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Former United Nations Ambassador John Bolton, a proponent of America’s 2003 invasion of Iraq, argued in a radio interview on Sunday the U.S. should stay out of the current conflict and instead let Sunnis and Shiites fight it out.
Asked how would advise the White House to respond to the jihadist gains in Iraq, Bolton stated, “At this point I would follow Henry Kissinger’s advice from the Iran-Iraq War of the 1980’s: Let them fight it out and hope that both sides lose.”
Bolton was speaking on “Aaron Klein Investigative Radio” on New York’s AM 970 The Answer.
The diplomat said the biggest threat in the region is actually somewhere else.
“I think what we really need is to redirect our policy to look at what to do about the principle threat to international peace and security in the region and beyond, and that’s Iran,” said Bolton.
He recommended a campaign of internal destabalization against the Shiite regime in Iran.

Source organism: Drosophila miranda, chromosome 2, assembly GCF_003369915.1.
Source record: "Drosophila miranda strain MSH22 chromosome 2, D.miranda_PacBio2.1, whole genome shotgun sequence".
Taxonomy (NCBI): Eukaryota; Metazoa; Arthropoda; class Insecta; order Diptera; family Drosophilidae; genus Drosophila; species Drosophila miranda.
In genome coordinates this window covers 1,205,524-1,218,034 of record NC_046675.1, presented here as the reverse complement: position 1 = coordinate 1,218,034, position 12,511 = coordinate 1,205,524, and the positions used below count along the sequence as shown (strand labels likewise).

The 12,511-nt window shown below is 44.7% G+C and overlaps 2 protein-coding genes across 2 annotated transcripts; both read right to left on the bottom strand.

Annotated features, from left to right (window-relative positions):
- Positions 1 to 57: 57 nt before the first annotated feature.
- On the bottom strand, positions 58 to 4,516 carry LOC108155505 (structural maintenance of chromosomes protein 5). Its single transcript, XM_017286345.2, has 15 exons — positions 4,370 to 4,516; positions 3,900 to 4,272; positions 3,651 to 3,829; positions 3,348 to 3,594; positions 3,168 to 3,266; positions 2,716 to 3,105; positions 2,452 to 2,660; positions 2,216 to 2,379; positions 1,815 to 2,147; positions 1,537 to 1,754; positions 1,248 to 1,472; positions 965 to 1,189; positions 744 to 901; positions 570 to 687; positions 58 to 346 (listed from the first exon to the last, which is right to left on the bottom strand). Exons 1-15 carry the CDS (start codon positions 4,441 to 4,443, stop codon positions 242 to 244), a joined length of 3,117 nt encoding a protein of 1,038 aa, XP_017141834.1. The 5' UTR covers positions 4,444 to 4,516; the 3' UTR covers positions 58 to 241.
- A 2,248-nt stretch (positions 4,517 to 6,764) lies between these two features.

Bolton stated: “I think the only long-term answer there is to take advantage of the unpopularity of the Ayatollahs to work with dissidents inside of Iran and dissidents outside and overthrow that regime.
“Then we can look at how far ISIS has gotten, whether it’s succeeding in setting up a territory that it controls and deal with it at that point,” he added.
Listen to Bolton’s interview with Klein below:
On Saturday, the al-Qaida-inspired Islamic State of Iraq and the Levant, or ISIS, reportedly overran the al-Waleed border crossing with Syria, foreshadowing the possible spread of the conflict across Iraq's borders.
According to reports, ISIS also gained more territory near Jordan, capturing Rutba, a key town at the end of Iraq's highway towards Jordan.
Some reports claimed ISIS captured the Turaibil border crossing with Jordan.
Meanwhile, the AFP reported Sunday that ISIS was imposing hard-line Islamic law in Mosul, which it has held for almost two weeks. The news agency reported ISIS distributed a 16-point document announcing new rules, such as a prohibition on alcohol and a ban on any artwork or images depicting people.